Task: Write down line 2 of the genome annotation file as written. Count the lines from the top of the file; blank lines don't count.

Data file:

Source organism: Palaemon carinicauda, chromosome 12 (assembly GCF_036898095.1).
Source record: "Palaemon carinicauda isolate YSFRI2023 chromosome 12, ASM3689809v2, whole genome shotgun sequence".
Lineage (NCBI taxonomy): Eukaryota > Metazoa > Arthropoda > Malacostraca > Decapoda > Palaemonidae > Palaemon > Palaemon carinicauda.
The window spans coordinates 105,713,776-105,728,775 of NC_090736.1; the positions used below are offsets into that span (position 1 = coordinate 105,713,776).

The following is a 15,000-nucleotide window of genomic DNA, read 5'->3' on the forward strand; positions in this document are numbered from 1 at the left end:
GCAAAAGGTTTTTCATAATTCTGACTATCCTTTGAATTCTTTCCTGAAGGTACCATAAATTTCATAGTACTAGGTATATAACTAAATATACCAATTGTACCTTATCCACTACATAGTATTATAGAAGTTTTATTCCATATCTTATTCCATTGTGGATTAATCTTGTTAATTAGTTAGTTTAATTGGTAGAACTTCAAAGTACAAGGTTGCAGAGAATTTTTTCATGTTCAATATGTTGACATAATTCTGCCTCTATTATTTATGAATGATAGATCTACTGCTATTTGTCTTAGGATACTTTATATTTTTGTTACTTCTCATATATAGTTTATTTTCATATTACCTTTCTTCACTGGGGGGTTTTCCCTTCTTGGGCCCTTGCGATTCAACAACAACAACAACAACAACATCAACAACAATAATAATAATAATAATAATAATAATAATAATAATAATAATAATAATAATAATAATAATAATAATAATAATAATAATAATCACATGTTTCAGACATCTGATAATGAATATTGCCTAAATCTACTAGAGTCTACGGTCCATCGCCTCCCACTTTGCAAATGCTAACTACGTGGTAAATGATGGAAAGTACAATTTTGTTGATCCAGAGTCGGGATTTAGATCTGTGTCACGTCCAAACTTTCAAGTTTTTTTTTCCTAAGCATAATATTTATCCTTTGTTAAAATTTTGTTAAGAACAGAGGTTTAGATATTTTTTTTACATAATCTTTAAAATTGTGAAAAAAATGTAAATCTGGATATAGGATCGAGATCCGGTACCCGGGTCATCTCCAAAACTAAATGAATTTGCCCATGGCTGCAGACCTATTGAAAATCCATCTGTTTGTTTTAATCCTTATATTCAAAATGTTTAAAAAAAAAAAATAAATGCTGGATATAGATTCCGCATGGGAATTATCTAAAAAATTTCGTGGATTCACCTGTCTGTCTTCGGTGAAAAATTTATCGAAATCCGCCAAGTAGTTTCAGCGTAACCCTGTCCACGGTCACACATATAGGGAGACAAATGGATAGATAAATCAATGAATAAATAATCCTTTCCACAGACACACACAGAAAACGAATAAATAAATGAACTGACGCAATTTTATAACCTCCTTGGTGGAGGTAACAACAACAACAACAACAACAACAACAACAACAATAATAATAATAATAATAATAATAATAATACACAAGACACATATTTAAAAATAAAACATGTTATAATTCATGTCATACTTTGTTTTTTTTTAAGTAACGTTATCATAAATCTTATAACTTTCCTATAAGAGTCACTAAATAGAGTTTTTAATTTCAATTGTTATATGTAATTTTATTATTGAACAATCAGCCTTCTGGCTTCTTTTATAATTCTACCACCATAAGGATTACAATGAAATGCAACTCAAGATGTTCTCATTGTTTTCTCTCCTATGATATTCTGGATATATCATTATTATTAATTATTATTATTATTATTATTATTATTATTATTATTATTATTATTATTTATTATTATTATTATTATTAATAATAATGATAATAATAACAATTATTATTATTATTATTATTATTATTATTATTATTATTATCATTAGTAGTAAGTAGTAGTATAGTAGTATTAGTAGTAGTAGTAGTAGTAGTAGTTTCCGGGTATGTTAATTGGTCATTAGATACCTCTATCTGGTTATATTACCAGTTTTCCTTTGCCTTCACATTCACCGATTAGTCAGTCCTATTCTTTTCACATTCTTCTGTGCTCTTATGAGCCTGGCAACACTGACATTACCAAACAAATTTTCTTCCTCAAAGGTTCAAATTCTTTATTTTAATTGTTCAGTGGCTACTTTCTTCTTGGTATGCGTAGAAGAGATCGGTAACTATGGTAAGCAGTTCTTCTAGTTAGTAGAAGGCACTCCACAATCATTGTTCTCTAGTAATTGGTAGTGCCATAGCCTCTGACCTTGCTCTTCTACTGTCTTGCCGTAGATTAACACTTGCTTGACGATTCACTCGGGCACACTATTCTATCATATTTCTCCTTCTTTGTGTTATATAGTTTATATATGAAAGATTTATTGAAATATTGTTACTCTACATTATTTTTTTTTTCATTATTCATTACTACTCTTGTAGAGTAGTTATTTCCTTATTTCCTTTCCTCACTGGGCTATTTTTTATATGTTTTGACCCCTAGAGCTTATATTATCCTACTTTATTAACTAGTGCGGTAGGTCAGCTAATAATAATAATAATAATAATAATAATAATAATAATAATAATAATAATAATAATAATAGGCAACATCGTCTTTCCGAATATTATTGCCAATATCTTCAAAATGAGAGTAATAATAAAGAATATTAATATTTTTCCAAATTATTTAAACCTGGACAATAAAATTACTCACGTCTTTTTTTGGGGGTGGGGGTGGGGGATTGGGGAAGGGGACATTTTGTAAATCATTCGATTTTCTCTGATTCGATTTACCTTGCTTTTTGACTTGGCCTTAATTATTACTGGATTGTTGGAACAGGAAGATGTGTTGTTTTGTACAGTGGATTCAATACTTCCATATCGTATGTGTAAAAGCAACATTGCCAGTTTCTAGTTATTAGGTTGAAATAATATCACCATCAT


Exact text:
Source record: "Palaemon carinicauda isolate YSFRI2023 chromosome 12, ASM3689809v2, whole genome shotgun sequence".